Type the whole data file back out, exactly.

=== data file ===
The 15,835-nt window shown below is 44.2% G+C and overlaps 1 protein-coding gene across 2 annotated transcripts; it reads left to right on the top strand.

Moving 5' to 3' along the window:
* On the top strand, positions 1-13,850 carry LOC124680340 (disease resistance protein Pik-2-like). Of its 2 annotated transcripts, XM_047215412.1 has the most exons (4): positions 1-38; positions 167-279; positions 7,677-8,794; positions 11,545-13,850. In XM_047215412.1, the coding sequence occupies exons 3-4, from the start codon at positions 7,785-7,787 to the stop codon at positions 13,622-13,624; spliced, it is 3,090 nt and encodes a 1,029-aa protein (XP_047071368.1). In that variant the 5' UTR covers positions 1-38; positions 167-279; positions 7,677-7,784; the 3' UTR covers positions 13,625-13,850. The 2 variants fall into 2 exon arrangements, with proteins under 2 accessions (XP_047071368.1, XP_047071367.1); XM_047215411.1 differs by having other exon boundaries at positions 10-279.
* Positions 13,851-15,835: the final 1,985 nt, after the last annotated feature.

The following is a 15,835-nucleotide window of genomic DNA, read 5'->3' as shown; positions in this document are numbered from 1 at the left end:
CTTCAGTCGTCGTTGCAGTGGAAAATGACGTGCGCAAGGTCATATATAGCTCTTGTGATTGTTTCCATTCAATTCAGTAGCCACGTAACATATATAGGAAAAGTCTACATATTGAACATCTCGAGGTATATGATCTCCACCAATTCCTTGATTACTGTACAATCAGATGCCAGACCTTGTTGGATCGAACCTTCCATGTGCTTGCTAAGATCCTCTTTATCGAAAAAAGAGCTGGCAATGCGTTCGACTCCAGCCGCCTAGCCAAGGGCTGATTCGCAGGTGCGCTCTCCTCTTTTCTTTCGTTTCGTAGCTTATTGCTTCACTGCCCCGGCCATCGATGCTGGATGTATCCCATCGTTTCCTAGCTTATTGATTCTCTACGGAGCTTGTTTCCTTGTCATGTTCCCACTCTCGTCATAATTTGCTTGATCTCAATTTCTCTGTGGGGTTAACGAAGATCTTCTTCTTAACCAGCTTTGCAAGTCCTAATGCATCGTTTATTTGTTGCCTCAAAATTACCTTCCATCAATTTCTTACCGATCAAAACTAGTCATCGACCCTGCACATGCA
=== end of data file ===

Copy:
The 15,835-nt window shown below is 44.2% G+C and overlaps 1 protein-coding gene across 2 annotated transcripts; it reads left to right on the top strand.

Moving 5' to 3' along the window:
* On the top strand, positions 1-13,850 carry LOC124680340 (disease resistance protein Pik-2-like). Of its 2 annotated transcripts, XM_047215412.1 has the most exons (4): positions 1-38; positions 167-279; positions 7,677-8,794; positions 11,545-13,850. In XM_047215412.1, the coding sequence occupies exons 3-4, from the start codon at positions 7,785-7,787 to the stop codon at positions 13,622-13,624; spliced, it is 3,090 nt and encodes a 1,029-aa protein (XP_047071368.1). In that variant the 5' UTR covers positions 1-38; positions 167-279; positions 7,677-7,784; the 3' UTR covers positions 13,625-13,850. The 2 variants fall into 2 exon arrangements, with proteins under 2 accessions (XP_047071368.1, XP_047071367.1); XM_047215411.1 differs by having other exon boundaries at positions 10-279.
* Positions 13,851-15,835: the final 1,985 nt, after the last annotated feature.

The following is a 15,835-nucleotide window of genomic DNA, read 5'->3' as shown; positions in this document are numbered from 1 at the left end:
CTTCAGTCGTCGTTGCAGTGGAAAATGACGTGCGCAAGGTCATATATAGCTCTTGTGATTGTTTCCATTCAATTCAGTAGCCACGTAACATATATAGGAAAAGTCTACATATTGAACATCTCGAGGTATATGATCTCCACCAATTCCTTGATTACTGTACAATCAGATGCCAGACCTTGTTGGATCGAACCTTCCATGTGCTTGCTAAGATCCTCTTTATCGAAAAAAGAGCTGGCAATGCGTTCGACTCCAGCCGCCTAGCCAAGGGCTGATTCGCAGGTGCGCTCTCCTCTTTTCTTTCGTTTCGTAGCTTATTGCTTCACTGCCCCGGCCATCGATGCTGGATGTATCCCATCGTTTCCTAGCTTATTGATTCTCTACGGAGCTTGTTTCCTTGTCATGTTCCCACTCTCGTCATAATTTGCTTGATCTCAATTTCTCTGTGGGGTTAACGAAGATCTTCTTCTTAACCAGCTTTGCAAGTCCTAATGCATCGTTTATTTGTTGCCTCAAAATTACCTTCCATCAATTTCTTACCGATCAAAACTAGTCATCGACCCTGCACATGCA